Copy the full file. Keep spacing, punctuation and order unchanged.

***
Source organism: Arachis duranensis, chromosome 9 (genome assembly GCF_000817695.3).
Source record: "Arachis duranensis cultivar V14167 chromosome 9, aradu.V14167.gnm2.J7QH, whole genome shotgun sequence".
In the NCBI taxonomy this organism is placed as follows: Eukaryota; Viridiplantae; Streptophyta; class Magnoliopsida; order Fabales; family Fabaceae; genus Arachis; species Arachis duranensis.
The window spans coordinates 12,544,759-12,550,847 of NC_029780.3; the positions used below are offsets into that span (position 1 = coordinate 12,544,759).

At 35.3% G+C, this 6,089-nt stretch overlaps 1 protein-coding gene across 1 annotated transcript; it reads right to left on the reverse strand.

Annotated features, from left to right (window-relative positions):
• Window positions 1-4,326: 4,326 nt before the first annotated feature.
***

Source organism: Arachis duranensis, chromosome 9 (genome assembly GCF_000817695.3).
Source record: "Arachis duranensis cultivar V14167 chromosome 9, aradu.V14167.gnm2.J7QH, whole genome shotgun sequence".
In the NCBI taxonomy this organism is placed as follows: Eukaryota; Viridiplantae; Streptophyta; class Magnoliopsida; order Fabales; family Fabaceae; genus Arachis; species Arachis duranensis.
The window spans coordinates 12,544,759-12,550,847 of NC_029780.3; the positions used below are offsets into that span (position 1 = coordinate 12,544,759).

At 35.3% G+C, this 6,089-nt stretch overlaps 1 protein-coding gene across 1 annotated transcript; it reads right to left on the reverse strand.

Annotated features, from left to right (window-relative positions):
• Window positions 1-4,326: 4,326 nt before the first annotated feature.